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Myth #2 Unique browsers…


… is important. Not so.

Analytics just aren’t keeping up with Web 2.0. Oh they have their place, but they aren’t capturing what’s valid today.

For a start, do you want 10,000 visitors that stay for a minute or two then click off, probably to a competitor? Or are you interested in repeat customers “eyeballs” who stay an hour or two, creating and generating content around your product and services, whether its a cool user generated ad or something simple like peer2peer technical support forums? The window shopper or the TV viewer model? Where does unique visitors fit into that picture?

As well as measuring how long people stay on your site, are you also measuring how many of them subscribe to your newsfeeds and syndicated information? How many of them blog with a passion about your product, evangelising it in it forums? Is your analytics keeping up with trackbacks – do you have the sort of site that people link to in discussions? What metrics are important to you – niche, swarm or mass? Have you defined areas of your site for newbies (leads and new customers) and oldbies (retention of loyal customers)?

And yes I know the web analytics industry is changing but the unique browsers, clickthrus and page impressions myth is still out there. When we should’ve moved from page impressions to stickability and out the other side to syndication already. Forget search and search optimisation, invest in companies that are developing measurement tools around Web 2.0. Anyone got any recommendations?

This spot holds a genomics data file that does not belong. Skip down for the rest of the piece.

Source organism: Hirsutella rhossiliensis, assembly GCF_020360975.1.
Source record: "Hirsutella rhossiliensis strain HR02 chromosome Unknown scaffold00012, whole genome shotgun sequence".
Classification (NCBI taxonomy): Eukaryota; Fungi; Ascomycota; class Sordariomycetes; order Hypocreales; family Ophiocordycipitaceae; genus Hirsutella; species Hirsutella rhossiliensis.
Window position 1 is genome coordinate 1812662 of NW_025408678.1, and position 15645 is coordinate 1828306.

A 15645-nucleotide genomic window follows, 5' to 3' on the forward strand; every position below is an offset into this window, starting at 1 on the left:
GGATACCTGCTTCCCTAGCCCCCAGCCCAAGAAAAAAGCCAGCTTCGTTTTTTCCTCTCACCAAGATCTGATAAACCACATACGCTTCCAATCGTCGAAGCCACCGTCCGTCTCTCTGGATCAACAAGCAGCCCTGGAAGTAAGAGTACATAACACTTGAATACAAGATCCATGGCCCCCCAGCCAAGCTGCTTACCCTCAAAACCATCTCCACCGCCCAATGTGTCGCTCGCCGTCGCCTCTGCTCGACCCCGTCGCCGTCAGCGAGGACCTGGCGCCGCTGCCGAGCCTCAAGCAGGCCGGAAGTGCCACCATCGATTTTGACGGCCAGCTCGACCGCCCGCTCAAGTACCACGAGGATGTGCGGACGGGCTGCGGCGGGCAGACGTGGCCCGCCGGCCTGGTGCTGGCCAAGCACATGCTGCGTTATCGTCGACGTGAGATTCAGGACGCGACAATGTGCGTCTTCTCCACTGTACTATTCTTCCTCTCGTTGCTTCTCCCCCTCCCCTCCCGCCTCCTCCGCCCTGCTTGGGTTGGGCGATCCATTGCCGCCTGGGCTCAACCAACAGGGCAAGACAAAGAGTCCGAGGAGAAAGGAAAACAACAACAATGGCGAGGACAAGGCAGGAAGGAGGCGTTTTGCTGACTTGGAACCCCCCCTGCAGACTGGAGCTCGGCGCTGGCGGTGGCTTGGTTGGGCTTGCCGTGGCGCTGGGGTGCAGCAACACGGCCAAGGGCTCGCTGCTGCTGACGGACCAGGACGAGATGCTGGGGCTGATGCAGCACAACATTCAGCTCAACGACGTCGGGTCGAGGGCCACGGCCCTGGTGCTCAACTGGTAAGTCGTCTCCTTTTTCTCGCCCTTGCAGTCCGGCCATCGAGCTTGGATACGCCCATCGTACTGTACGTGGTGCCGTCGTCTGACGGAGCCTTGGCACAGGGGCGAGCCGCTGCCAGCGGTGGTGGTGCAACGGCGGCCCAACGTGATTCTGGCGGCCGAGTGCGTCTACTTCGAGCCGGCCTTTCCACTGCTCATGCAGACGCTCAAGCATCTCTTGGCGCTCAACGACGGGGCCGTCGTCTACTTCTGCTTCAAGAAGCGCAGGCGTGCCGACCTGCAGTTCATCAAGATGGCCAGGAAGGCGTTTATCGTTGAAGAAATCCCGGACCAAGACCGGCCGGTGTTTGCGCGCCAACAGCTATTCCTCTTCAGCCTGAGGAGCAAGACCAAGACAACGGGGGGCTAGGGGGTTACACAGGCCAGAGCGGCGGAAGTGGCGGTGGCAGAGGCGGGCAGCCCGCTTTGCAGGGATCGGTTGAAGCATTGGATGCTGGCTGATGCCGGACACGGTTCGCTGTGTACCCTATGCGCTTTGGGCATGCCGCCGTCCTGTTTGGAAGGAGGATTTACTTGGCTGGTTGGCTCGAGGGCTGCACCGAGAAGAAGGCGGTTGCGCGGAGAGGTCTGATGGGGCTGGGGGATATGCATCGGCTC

Laurel Papworth

Named by Forbes™ Magazine in the Top 50 Social Media Influencers globally, named Head of Industry, Social Media (Marketing Magazine™) and in the Power150 Media bloggers (AdAge™). CERT IV Training and Assessment certified trainer (Diplomas and Certificates etc) Adult Education. Laurel has manager Facebook Pages for Junior Masterchef, Idol, Big Brother etc. and have consulted on private online communities for banks Westpac, not for profits UNHCR & governments in SE Asia. Lecturer, social media, University of Sydney for 10 years and Laurel has 11,000 online students. Laurel Papworth personally connects to 6 million followers online and has taught around 100,000 people in the last 10 years how to be social media managers.

4 thoughts on “Myth #2 Unique browsers…

  1. Amazing though it may seem, apparently websites don’t want to achieve dedicated users who stay a while and actually use the site! According to marketing guru Seth Godin:

    “Any website that attempts to improve time spent on every page (or pageviews for that matter) is just wasting time. What matters is intent. Permission. Action. Retention. Likelihood that ideas get spread. Clickthroughs.”

    I think this is simplistic and user experience and satisfaction and ability to achieve what he/she wants all definitely contribute to the results Seth mentions, but unless there is demand (and while the majority think like Seth Godin), it seems unlikely the analytics sector is going to change.

  2. Thanks Vicki, I wasn’t aware of Seth Godin’s revelations. Y’see, I was brought up on a diet of statements like “it costs X dollars to gain a customer and 1/8 of that to keep them”. Am I old fashioned now?

    And if a customer can tell the supplier whats wrong they won’t tell another 20 people. Actually try 10 million today. So that’s probably out of date too.

    Oh and these old chestnuts: online community participants visit a site 9x more, stay 5x as long, have 4x the un-aided brand recall than similar services (e.g. search engine) cost between $0-10 to acquire versus $10-400 of traditional marketing and their peer2peer support are 5x-10x more cost effective than phone (technical and customer) support. OOPs, they are new statistics from a McKinsey report. *ends sarcasm*.